Liberia: Finance Intelligence Unit to Release Report on Missing Billions while U.S. Investigative Report Still in Limbo

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MONROVIA – The Financial Intelligence Unit (FIU) is poised to release its investigative report on the ‘missing’ 16 billion Liberian dollars, FrontPageAfrica has gathered.


Report by Lennart Dodoo, [email protected]


The FIU report is likely to be released ahead of the U.S.-backed independent investigative findings on the saga which many believe would be the most independent and reliable report relating to the missing billions. 

It is not clear why the Embassy is yet to release its findings.

In September 2018, hundreds of Liberians and civil society groups marched the streets of Monrovia in a protest dubbed #BringBackOurMoney and petitioned the U.S. Embassy, European Mission, ECOWAS and the United Nations to independently investigate the alleged missing billions in Liberian dollar banknotes.

The protestors also called the international community to withhold “all direct support (in terms of financial and non-financial aid)” to the government until it can fully account for the missing money.

In response to the protest, the U. S. Embassy in October disclosed that USAID had reached out to independent, internationally recognized firms with specialization in forensic investigations to conduct a scoping mission that could ascertain the basic facts of the alleged missing currency and determine to what extent a broader mission would be needed.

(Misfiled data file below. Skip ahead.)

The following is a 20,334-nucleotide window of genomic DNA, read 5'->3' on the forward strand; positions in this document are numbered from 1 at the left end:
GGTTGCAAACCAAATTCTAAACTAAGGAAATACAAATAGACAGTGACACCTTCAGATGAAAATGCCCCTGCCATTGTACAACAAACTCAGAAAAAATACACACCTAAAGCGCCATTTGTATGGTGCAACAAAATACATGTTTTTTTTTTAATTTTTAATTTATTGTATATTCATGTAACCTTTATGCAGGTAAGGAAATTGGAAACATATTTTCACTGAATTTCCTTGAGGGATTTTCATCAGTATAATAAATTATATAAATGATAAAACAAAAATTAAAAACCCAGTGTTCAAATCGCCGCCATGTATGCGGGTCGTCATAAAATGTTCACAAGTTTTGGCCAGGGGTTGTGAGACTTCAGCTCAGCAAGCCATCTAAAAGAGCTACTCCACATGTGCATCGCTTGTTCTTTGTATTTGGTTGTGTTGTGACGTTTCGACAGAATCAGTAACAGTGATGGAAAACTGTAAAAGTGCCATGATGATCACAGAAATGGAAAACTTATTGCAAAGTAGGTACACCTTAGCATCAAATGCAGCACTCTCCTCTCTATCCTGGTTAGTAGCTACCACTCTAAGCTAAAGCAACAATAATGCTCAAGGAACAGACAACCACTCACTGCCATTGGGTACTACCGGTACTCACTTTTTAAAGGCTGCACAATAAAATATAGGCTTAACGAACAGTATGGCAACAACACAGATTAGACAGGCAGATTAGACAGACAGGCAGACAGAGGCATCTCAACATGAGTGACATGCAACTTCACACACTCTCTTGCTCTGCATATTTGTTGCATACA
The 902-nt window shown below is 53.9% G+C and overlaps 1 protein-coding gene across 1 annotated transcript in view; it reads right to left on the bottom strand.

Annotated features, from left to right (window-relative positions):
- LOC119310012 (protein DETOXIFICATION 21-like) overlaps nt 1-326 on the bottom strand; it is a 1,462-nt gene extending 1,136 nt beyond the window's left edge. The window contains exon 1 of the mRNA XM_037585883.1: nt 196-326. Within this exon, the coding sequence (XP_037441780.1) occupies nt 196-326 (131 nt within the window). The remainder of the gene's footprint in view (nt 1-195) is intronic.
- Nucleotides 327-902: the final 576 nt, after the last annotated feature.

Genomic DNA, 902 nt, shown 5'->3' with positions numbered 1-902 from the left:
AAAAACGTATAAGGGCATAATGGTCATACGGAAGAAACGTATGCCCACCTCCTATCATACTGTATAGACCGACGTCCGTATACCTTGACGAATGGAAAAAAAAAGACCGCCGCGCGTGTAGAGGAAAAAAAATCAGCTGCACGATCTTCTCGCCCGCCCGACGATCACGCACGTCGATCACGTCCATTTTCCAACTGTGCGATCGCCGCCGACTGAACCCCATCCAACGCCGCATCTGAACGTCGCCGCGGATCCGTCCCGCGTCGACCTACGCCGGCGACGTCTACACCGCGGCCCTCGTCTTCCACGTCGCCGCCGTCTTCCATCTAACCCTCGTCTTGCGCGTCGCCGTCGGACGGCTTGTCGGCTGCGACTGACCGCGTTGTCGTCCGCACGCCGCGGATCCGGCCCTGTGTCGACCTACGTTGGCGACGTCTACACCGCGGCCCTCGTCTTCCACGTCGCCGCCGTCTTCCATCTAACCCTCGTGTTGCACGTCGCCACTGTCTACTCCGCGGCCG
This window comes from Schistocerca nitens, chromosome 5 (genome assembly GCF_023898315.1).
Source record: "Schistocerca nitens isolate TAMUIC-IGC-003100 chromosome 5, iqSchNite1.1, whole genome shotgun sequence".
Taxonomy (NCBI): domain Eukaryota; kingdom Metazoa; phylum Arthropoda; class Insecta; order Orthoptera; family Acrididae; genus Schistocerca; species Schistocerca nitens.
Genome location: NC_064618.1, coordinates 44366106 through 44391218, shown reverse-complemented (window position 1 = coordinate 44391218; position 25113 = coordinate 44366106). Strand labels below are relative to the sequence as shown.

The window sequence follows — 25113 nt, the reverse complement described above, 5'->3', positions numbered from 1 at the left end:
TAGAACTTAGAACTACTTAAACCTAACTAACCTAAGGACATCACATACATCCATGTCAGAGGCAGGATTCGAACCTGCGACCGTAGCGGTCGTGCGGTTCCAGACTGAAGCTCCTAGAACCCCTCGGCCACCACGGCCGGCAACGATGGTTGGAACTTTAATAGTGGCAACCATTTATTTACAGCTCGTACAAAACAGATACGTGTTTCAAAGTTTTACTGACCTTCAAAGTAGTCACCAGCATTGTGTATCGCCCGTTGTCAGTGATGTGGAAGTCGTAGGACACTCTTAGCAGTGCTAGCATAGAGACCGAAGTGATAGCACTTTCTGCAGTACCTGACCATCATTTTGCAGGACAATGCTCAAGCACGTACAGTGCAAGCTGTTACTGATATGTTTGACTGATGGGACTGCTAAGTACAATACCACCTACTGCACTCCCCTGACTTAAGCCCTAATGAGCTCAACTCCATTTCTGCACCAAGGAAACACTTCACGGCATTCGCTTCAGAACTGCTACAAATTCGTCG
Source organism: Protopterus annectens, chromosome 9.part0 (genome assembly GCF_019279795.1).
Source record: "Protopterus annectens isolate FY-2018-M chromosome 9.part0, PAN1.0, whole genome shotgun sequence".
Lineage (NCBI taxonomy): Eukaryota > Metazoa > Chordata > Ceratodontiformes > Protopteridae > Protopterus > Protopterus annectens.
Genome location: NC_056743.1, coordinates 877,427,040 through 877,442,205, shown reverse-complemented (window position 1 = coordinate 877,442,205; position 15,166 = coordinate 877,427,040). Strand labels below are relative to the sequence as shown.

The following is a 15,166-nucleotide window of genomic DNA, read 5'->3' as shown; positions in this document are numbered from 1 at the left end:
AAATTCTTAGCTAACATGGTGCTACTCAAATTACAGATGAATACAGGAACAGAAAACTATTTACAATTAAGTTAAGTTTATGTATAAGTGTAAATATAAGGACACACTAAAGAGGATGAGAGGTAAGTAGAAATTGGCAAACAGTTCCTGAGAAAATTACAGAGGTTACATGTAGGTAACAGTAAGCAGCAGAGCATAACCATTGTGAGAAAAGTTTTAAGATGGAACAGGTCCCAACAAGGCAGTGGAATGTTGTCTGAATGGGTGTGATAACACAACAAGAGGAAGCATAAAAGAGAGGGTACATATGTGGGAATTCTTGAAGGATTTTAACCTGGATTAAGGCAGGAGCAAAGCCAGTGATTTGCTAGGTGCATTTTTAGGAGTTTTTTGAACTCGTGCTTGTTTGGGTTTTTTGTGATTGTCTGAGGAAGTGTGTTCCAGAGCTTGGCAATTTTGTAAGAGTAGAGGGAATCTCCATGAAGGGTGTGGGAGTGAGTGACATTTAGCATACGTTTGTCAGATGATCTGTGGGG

U.S. Ambassador to Liberia, Christine Elder revealed in December 2018 that the USAID hired international forensic team had completed the “information gathering phase” which involved meeting with number of relevant persons in Monrovia, including those who are involved with domestic investigation.

She said the Government of Liberia provided full cooperation during the exercise, adding that the international forensic team has returned to where it came from and is now analyzing and compiling its findings to be made public, although she failed to mention how soon the report would be out.

When contacted last week by FrontPageAfrica on the status of the investigation, FPA was informed by the U.S. Embassy that it could not provide any further update either than what was provided by the Ambassador in December last year.

While the Americans are dragging to release their findings, the FIU is taking the lead to unveil to Liberians what unfolded in the missing billions saga. There is, however, concerns over the true independence of the FIU findings.

The release of the report comes ahead of the President George Weah’s Annual Message which he is expected to deliver next Monday at the Legislature. 

At the opening of the second session of the 54th Legislature on Monday, Vice President Jewel Howard Taylor noted that the continuous allegations of corruption and mistrust amongst government functionaries as challenges the CDC-led government is grappling with.

“There were some challenges attending our first year; with concerns being expressed in some quarters of our society about alleged missing funds; claims and counter claims of corruption and bribery; Bank Liquidity, perceptions of disrespect and mistrust amongst functionaries of government; and issues of the alarming rate of sexual and gender-based violence in our nation,” she said.

Vice President Taylor was very particular of the alleged missing 16 billion Liberian dollars.

The Liberian government’s accounts of the missing money have been conflicting. 

Finance Minister Samuel Tweah initially said 16 billion Liberian dollars did not get missing. He later clarified that he never meant money didn’t get missing at all. He told the Liberian Senate that it could be possible that some money got missing. Mr. Tweah is a member of the Economic Management Team set up President Weah.

The Governor of the Central Bank, also a member of the Economic Management Team, had told reporters that no money was missing and that the money in question were in various vaults belonging to the Central Bank. He said all moneys printed by the Bank could be accounted for.

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